with an orthogonal involution σ. We have Aut(A, σ) = PGO(A, σ). Assume

that char F = 2 or that F is perfect of characteristic 2. Then Fsep is quadrati-

cally closed, hence all the nonsingular symmetric nonalternating bilinear forms of

dimension n over Fsep are isometric. Therefore, all the orthogonal involutions on

Asep Mn (Fsep ) are conjugate, and the following bijections of pointed sets readily

follow from (??) and (??):

F -isomorphism classes of

H 1 F, PGO(A, σ)

central simple F -algebras of degree n ←’

with orthogonal involution

conjugacy classes of

H 1 F, GO(A, σ) .

orthogonal involutions ←’

on A

The same arguments as in the case of symplectic involutions show that the

connecting map

δ 1 : H 1 F, PGO(A, σ) ’ H 2 (F, Gm ) = Br(F )

in the cohomology sequence arising from the exact sequence

1 ’ Gm ’ GO(A, σ) ’ PGO(A, σ) ’ 1

takes the class of (A , σ ) to the Brauer class [A ] · [A]’1 .

In order to give a description of H 1 F, O(A, σ) , we next determine the set

Sym(A, σ) . We still assume that char F = 2 or that F is perfect. By identifying

Asep = Mn (Fsep ), we have σsep = Int(u) —¦ t for some symmetric nonalternating

matrix u ∈ GLn (Fsep ). For s ∈ Sym(A, σ), we have su ∈ Sym Mn (Fsep ), t . If

su = x ’ xt for some x ∈ Mn (Fsep ), then s = xu’1 ’ σ(xu’1 ). Therefore, su is not

alternating if s ∈ Alt(A, σ). Since all the nonsingular symmetric nonalternating

/

406 VII. GALOIS COHOMOLOGY

bilinear forms of dimension n over Fsep are isometric, we then have su = vuv t for

some v ∈ GLn (Fsep ), hence s = vσ(v). This proves

Sym(A, σ) ‚ Sym(A, σ)— Alt(A, σ).

To prove the reverse inclusion, observe that if aσ(a) = x ’ σ(x) for some a ∈

GLn (Fsep ), then

1 = a’1 xσ(a)’1 ’ σ a’1 xσ(a)’1 ∈ Alt(Asep , σ).

This is impossible since σ is orthogonal (see (??)).

By (??), we have a bijection of pointed sets

Sym(A, σ)— H 1 F, O(A, σ)

Alt(A, σ) /∼ ←’

where the base point in the left set is the equivalence class of 1. Of course, if

char F = 2, then Sym(A, σ) © Alt(A, σ) = {0} hence the bijection above takes the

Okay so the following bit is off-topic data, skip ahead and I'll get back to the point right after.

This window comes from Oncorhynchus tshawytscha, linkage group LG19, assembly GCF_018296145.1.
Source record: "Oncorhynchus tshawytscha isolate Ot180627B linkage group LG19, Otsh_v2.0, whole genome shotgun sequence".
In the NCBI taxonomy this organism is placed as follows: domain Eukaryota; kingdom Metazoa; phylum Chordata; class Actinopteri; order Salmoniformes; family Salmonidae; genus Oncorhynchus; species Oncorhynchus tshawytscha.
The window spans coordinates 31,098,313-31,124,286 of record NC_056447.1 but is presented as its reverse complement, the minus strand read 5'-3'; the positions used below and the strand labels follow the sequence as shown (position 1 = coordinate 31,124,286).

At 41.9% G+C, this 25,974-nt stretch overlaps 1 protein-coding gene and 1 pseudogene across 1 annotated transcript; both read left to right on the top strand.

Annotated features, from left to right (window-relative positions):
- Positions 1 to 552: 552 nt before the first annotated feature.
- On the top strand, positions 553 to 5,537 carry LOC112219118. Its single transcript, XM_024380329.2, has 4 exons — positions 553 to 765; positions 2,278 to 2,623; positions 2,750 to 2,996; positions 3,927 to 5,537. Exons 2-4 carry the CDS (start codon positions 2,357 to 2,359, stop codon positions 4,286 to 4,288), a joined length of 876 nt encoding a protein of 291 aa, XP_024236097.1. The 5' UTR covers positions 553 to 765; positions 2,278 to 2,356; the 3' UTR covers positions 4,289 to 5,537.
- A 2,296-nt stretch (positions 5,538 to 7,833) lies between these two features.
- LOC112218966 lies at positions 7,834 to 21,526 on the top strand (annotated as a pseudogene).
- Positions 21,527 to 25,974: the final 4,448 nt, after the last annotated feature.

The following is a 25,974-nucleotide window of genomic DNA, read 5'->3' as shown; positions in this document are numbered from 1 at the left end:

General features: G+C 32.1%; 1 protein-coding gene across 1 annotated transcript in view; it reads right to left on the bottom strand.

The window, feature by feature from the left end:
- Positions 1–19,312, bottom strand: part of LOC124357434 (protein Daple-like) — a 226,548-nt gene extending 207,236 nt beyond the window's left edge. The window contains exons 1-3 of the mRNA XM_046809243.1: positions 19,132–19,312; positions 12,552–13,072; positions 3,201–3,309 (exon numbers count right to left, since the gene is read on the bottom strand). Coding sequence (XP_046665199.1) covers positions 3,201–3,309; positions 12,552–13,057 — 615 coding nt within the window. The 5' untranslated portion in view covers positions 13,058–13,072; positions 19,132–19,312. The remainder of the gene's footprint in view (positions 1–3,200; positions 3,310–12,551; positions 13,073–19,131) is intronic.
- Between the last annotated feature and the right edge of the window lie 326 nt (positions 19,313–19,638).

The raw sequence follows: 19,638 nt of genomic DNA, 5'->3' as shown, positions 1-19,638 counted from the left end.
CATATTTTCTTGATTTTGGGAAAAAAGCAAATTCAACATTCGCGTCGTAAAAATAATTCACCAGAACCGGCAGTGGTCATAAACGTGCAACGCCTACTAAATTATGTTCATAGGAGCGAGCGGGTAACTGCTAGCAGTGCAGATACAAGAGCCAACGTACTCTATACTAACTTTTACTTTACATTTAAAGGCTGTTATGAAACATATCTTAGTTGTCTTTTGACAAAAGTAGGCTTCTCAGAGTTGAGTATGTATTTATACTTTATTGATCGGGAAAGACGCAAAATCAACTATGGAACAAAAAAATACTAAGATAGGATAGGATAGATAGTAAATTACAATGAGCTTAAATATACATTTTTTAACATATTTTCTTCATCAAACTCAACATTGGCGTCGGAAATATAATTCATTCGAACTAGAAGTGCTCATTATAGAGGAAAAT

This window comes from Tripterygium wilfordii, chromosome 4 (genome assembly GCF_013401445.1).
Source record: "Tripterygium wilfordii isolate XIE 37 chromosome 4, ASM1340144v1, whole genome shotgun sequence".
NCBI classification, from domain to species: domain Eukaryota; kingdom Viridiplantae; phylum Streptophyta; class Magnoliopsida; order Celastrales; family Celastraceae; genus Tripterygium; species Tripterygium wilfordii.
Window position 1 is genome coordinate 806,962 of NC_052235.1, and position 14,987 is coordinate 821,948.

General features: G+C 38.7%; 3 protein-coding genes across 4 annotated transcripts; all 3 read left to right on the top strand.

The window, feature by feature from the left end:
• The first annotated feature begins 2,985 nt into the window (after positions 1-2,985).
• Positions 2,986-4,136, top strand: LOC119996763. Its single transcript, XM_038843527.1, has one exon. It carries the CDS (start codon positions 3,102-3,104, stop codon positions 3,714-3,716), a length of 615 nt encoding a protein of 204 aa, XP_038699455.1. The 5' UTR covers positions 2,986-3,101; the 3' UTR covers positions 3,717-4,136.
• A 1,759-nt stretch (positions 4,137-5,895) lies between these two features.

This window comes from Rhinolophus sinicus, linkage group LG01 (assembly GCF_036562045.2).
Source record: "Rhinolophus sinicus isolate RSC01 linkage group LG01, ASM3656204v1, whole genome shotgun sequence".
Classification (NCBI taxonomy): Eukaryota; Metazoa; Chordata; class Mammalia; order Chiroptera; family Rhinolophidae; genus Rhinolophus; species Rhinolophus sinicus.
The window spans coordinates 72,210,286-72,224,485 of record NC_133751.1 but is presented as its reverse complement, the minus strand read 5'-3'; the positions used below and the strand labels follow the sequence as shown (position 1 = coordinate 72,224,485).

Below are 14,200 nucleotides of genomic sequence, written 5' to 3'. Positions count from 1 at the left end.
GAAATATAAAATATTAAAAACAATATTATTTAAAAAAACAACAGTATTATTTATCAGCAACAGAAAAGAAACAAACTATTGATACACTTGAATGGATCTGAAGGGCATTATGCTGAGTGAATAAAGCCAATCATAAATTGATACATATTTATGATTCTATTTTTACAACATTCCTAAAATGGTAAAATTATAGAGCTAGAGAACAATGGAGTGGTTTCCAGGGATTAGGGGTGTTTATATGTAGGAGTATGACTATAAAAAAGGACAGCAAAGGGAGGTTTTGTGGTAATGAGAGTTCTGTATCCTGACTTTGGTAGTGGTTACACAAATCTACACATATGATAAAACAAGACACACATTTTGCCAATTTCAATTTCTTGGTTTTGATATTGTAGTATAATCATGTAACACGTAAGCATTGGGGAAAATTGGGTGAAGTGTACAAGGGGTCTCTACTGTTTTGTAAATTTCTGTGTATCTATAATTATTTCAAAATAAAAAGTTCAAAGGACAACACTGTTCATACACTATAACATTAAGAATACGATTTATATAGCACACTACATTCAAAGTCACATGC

form

Sym(A, σ)— /∼ H 1 F, O(A, σ) .

(29.26) ←’

Assuming char F = 2, let

SSym(A, σ)— = { (s, z) ∈ Sym(A, σ)— — F — | NrdA (s) = z 2 }

and de¬ne an equivalence relation ≈ on this set by

(s, z) ≈ (s , z ) if and only if s = a · s · σ(a) and z = NrdA (a)z for some a ∈ A— .

The same arguments as in the proof of (??) yield a canonical bijection of pointed

sets

H 1 F, O+ (A, σ) .

SSym(A, σ)— /≈

(29.27) ←’

29.E. Quadratic spaces. Let (V, q) be a nonsingular quadratic space of di-

mension n over an arbitrary ¬eld F . Let W = S 2 (V — ), the second symmetric power

of the dual space of V . Consider the representation

ρ : G = GL(V ) ’ GL(W )

de¬ned by

ρ(±)(f )(x) = f ±’1 (x)

for ± ∈ G, f ∈ W and x ∈ V (viewing S 2 (V — ) as a space of polynomial maps on

V ). The group scheme AutG (q) is the orthogonal group O(V, q).

We postpone until the end of this subsection the discussion of the case where

n is odd and char F = 2. Assume thus that n is even or that char F = 2. Then,

all the nonsingular quadratic spaces of dimension n over Fsep are isometric, hence

Proposition (??) yields a canonical bijection

isometry classes of

H 1 F, O(V, q) .

n-dimensional nonsingular

(29.28) ←’

quadratic spaces over F

To describe the pointed set H 1 F, O+ (V, q) , we ¬rst give another description

of H 1 F, O(V, q) . Consider the representation

ρ : G = GL(V ) — GL C(V, q) ’ GL(W )

§29. GALOIS COHOMOLOGY OF ALGEBRAIC GROUPS 407

where

W = S 2 (V — ) • HomF V, C(V, q) • HomF C(V, q) — C(V, q), C(V, q)

and

ρ(±, β)(f, g, h) = f ±’1 , βg±’1 , ±h(±’1 — ±’1 ) .

Set w = (q, i, m), where i : V ’ C(V, q) is the canonical map and m is the mul-

tiplication of C(V, q). Then, we obviously also have Aut G (w) = O(V, q) since

automorphisms of (C, q) which map V to V are in O(V, q). If n is even, let Z be

the center of the even Cli¬ord algebra C0 (V, q); if n is odd, let Z be the center of

the full Cli¬ord algebra C(V, q). The group G also acts on

W + = W • EndF (Z)

where the action of G on EndF (Z) is given by ρ(±, β)(j) = jβ|’1 . If we set

Z